This page covers the installation of the furnace on our ProMaster camper van conversion.
We decided to use a small Atwood propane powered furnace to heat the van.
There are a number of other heating options, including other brands and models of propane furnaces, unvented propane space heaters, Webasco and other brands of furnaces that use diesel or kerosene or gasoline. All of these approaches have their own set of pros and cons, and its worth doing the research to determine what is best for you.
This the Atwood furnace that we have installed:
Atwood model 8012
Heating capacity: 12,000 BTU/hr input, with 9100 BTU/hr output.
Uses about 0.13 gallons of propane per hour when on 100% of the time.
Size: Front grill is 8 inches wide by 12 inches high — the depth of the furnace is 21 inches not including the exhaust vent.
Combustion air and combustion products are vented to the outside.
It basically works the same way that a home furnace works with a heat exchanger and combustion products vent to outside.
The cool room air is pulled into the bottom half of front grill, passes over the heat exchanger, and the heated air is pushed out the top half of the front grill.
There are no heat distribution ducts.
It is basically zero clearance on all sides, so it can be embedded in a wood cabinet.
The flue that expels combustion products is coaxial with and inside the duct that brings combustion air into the burner. Both come out the rear of the furnace, which must be fairly close to the side of the van.
Control is via a conventional low voltage, wall mounted thermostat.
The furnace draws about 1.8 amps at 12 volts DC to run the blower. If the furnace were to run full time over a very cold night, it would use 18 amp-hrs from the house battery.
In our case, this would be about 11% of the usable capacity of our 200AH batteries.
Cost $430 from American RV Company
This is the smallest furnace in the Atwood line. The larger versions generally require a simple duct system to distribute the heat.
The installation was straight forward.
I planned the galley cabinet with a cubby hole to fit the furnace.
The flue vent and duct carry combustion air into the furnace, and exhaust combustion products. The combustion products vent is coaxial with the combustion air vent, with the combustion air on the outside.
To get the placement of the vent cutout in the sidewall correct, I put the furnace and duct in place and traced the outline of the duct on the sidewall.
After tracing around the vent on the inside of van, I drilled small holes through the van sidewall to transfer the location to the outside of the van and then used the vent to trace the hole location on the outside so that it could be cut out from the outside.
My van sidewall has spray foam insulation on the inside, and this had to be cut away in the vent area.
The stainless steel vent cover installed and connected to the furnace.
Wiring and Plumbing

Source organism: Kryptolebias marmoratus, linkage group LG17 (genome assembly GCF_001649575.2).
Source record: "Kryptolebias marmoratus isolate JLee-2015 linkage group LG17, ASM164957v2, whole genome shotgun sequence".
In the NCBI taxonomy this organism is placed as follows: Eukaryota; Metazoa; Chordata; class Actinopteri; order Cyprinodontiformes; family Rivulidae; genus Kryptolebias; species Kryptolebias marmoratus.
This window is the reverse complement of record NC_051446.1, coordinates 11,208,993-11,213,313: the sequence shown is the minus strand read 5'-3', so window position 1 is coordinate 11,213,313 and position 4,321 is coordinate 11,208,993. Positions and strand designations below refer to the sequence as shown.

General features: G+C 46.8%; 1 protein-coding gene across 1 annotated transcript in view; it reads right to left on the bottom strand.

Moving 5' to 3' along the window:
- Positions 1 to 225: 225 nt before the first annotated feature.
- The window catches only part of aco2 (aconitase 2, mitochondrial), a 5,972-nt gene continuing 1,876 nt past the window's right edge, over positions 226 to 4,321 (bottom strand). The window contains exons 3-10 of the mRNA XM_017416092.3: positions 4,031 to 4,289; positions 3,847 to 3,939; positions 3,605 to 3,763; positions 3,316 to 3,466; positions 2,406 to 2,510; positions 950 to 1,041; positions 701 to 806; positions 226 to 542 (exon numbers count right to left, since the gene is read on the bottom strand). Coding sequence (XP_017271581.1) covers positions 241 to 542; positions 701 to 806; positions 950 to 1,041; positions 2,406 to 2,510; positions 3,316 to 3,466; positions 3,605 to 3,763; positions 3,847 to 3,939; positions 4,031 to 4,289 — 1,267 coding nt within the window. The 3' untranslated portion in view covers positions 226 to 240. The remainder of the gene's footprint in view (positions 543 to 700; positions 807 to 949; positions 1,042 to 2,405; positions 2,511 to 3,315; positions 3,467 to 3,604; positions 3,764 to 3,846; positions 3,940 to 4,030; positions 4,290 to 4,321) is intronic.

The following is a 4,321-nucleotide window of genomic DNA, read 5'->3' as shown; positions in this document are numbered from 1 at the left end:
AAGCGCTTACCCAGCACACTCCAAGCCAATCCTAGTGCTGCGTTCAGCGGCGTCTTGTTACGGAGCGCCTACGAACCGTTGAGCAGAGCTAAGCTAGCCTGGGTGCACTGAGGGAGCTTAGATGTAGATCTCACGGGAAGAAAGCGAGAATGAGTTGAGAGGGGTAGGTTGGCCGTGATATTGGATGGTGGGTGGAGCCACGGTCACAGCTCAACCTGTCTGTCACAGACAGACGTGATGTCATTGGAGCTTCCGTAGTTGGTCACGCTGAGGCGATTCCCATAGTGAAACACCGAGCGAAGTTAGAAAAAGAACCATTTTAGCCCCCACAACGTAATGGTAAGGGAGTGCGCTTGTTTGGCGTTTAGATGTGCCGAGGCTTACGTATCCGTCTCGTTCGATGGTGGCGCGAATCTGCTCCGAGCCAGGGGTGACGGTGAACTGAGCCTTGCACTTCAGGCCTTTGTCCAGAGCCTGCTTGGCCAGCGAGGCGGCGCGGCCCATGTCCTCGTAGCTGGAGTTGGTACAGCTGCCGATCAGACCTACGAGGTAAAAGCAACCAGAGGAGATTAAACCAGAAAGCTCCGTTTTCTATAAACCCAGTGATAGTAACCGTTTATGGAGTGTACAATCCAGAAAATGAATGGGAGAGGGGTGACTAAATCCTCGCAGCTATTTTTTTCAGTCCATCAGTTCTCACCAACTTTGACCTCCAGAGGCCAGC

The furnace has to be wired to a 12 volt DC circuit to power the furnace blower and electronics. On this model furnace, the current draw is only 1.8 amps.
Even though the amperage is low, I dedicated a separate fuse to the furnace.
The furnace is connected to the propane tank using 3/8 inch flexible copper tubing with flare fittings used to make the connections. For us, the propane tank is near the back of the van, and a single 3/8 propane line runs up the driver side where a Tee is installed with one branch going to the furnace and the other to the stove. More on this in the Propane section.
I thought about putting shutoff valves in for the furnace and for the stove, but decided the valve on the propane cylinder was enough.
The finished install.
The furnace is held in place with screws to the plywood cabinet. The copper propane supply line can be seen at the back of furnace against the van sidewall. The vertical plywood on the left side of the furnace separates it from the pots and pans storage area in the galley cabinet — I cutout an opening at the back of the plywood to match the inlet grill on the furnace.
Also installed a 1 inch thick polyiso insulation panel on the right side of the furnace where it shares a wall with the fridge compartment to prevent to keep the furnace from making life hard for the fridge.
Other Install Data
Here is another detailed description of installing this furnace in a Volkswagon Westfalia…
While our van conversion is not done at this point and we have not had a chance to test our little Atwood furnace on a real trip, I have been using it to heat the ProMaster while working on it. So far, I have been happy with it. Its reliable, heats the space well, and is relatively quiet.
Most of the noise is the fan, which is relatively quiet. There is a bit more noise when fan and burner are on, but not much.
At some point, I’ll run some tests to estimate what the lowest temperature the furnace can heat the van to is. As a rough guide, with 19F air outside and 68F inside, the furnace runs a bit more than half the time. This would indicate that it should be good to well below zero when running all the time.
The furnace burns about 0.13 gallons per hour when on all the time — this would be 1.3 gallons over a 10 hour night. At (say) 32F, I would estimate that it would run about 35% of the time, and burn about half a gallon of propane overnight.
This is with pretty good insulation on walls, roof, and floor, but no insulation (yet) on sliding or back doors, and no insulating shades on windows.
Cost, Weight and Time
|Item||Cost ($)||Weight (lb)|
|Atwood 8012 furnace||$430||23|
|3/8 inch copper line and fittings (in propane section)||in propane section|
As far as I can remember, it took about 3 hours to install the furnace and hook it up.
November 15, 2014, June 24, 2015